According to Kempema, in May 2022 she contacted a friend whose father was a former state Division of Criminal Investigation agent. He said that her letter to the court had reflected her fear of breaking up the family and that she still felt care and love for her abuser.
That led to Koskan sending text messages to her urging her to not disclose what had been going on, according to Kempema, who said Koskan also reported that her vehicle had been stolen.
“From that point on for this young lady, the pressure was on,” Kempema said. Family members began trying to persuade her to relent, and she began shutting down again in what Kempema described as “panic attacks” similar to her behavior displayed earlier Tuesday in the courtroom.
“Through no fault of her own, she became almost unable to discuss the case,” Kempema said. But when Judge Northrup refused to accept the original plea agreement, which had called for Koskan to serve no time behind bars, that “clicked something within her” that it wasn’t up to her whether her abuser went to prison, according to Kempema.
She also “began to realize that the people she was trying to protect did not have her best interest at heart,” he said, noting that one began referring to her as “the victim” rather than by her name, and that a family member gave her an article about another legislative candidate who had rape charges against him dropped.
Kempema said Koskan had bet that she would stop cooperating.
“He gambled on this young woman folding, but she didn’t. He needs to pay, Judge,” Kempema said.
Judge Northrup reviewed the knowledge she had about Koskan: Born in Kansas, raised on a farm in the Wood area of Mellette County, now farms next to the farm of his father, John, home-schooled, with an associate degree from a community college, past school board member, never used alcohol or drugs, married for 21 years with five children in the family including three who were adopted.
But, the judge said, there was another side to Koskan, who had begun grooming the child at a young age, had an admitted addiction to porn, installed cameras in her bedroom and her college dorm room, tried to control her activities and acted like “a jealous, protective lover,” a man the judge said who could have been charged with more crimes.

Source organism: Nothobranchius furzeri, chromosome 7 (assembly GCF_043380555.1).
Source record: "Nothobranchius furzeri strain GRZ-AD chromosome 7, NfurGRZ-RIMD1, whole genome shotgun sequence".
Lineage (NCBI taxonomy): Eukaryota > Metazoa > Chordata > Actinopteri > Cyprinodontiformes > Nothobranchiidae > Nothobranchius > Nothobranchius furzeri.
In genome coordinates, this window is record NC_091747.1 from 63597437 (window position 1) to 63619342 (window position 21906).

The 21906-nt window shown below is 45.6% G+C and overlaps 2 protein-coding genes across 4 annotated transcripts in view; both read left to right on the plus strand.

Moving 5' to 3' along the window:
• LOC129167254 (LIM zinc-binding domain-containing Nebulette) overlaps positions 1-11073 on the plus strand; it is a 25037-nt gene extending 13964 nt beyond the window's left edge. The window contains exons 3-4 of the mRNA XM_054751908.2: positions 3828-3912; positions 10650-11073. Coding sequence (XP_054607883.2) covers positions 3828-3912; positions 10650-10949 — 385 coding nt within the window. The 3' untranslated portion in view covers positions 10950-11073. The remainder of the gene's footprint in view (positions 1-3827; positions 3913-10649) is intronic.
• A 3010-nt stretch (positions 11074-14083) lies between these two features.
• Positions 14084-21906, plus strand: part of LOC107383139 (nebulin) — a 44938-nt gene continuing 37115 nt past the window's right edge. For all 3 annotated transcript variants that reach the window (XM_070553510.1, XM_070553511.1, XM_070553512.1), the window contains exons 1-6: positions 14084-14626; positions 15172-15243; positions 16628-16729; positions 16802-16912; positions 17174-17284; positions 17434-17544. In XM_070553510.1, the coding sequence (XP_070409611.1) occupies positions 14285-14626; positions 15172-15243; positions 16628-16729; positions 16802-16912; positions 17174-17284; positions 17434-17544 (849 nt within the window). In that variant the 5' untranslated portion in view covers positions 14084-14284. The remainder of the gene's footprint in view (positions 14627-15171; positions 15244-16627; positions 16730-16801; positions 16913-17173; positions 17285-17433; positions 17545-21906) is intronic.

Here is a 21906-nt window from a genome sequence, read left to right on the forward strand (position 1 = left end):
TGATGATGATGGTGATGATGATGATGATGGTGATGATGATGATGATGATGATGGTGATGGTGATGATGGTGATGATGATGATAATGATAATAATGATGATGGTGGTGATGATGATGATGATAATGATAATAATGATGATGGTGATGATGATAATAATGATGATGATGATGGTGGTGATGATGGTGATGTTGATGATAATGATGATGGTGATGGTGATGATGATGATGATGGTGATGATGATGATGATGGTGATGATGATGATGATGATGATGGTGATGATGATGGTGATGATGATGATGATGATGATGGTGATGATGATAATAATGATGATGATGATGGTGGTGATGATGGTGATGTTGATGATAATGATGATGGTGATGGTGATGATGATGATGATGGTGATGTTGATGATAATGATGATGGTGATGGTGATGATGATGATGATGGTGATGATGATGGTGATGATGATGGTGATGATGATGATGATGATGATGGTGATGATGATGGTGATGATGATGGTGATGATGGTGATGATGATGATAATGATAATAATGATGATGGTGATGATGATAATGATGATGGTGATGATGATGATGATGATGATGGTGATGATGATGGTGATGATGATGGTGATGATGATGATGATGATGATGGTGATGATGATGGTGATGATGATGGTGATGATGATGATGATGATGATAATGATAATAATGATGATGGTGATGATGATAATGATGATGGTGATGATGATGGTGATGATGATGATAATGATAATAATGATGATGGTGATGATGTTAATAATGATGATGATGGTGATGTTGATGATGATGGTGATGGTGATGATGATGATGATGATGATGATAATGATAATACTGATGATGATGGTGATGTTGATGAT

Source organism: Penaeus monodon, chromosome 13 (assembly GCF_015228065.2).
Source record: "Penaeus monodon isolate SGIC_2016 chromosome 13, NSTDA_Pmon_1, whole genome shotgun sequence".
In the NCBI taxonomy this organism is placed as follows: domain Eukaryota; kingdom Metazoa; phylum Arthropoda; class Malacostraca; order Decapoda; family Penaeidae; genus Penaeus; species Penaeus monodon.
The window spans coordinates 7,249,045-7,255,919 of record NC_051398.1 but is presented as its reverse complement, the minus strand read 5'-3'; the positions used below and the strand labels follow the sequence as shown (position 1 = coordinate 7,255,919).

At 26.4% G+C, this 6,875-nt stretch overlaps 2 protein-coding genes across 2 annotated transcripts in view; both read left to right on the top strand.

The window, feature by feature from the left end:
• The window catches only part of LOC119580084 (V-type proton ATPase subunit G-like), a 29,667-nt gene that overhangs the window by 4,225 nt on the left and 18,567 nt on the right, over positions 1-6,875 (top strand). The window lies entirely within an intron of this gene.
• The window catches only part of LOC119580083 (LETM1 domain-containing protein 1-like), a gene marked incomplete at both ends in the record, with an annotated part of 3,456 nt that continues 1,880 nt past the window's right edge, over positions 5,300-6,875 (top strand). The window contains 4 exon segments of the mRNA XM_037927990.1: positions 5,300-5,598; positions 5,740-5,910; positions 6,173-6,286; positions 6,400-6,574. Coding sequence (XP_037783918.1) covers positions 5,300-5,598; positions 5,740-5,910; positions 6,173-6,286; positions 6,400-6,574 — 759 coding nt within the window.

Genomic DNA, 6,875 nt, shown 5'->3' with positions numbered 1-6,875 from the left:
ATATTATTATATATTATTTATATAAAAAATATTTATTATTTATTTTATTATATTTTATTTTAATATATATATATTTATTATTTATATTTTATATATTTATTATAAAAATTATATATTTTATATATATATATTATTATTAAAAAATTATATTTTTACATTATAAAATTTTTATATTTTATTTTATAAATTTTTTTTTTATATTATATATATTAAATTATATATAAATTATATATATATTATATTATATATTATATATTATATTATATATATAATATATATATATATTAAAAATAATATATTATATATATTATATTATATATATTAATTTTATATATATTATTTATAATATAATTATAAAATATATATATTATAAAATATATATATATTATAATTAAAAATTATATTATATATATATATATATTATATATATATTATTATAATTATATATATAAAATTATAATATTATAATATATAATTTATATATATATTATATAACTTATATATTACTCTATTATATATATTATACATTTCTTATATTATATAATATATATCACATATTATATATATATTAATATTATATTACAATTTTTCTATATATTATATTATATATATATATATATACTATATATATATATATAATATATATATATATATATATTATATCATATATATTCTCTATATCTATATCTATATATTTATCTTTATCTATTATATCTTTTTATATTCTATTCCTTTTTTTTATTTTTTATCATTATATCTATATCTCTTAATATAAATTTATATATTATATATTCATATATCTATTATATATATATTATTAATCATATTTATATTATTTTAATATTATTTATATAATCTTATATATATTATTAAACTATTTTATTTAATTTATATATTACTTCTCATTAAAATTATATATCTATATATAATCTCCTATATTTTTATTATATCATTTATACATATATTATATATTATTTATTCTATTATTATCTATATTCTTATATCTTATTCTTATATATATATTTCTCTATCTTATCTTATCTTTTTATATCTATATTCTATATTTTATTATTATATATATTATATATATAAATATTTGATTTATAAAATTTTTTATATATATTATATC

Judge Northrup said Koskan had “shattered” the lives of the young woman, his wife and his family. His father, who served 16 years in the Legislature and was once a Republican nominee for the state Public Utilities Commission, sat with other family members in the back row on Koskan’s side of the courtroom.
The judge earlier sustained Sargent’s objection that letters sent by members of the public to the judge shouldn’t be part of the pre-sentence investigation report. “They should be in the trash,” Sargent said.
The judge said she had received many unsolicited ex parte communications from the public about the case. Kempema said he agreed with Sargent that they didn’t belong in the report. The judge agreed, but said she didn’t know where they belonged.
Judge Northrup noted that she had also received on Tuesday morning a letter from the defendant and additional information from law enforcement. She didn’t share what they said.
State Attorney General Marty Jackley wasn’t present for the pleas and sentencing. However, his office issued a statement afterward. “Justice has been served in this case because the victim overcame extraordinary conditions to cooperate with the prosecution,” Jackley said. “We applaud the victim for her courage and praise the difficult work of the investigators and prosecutors.”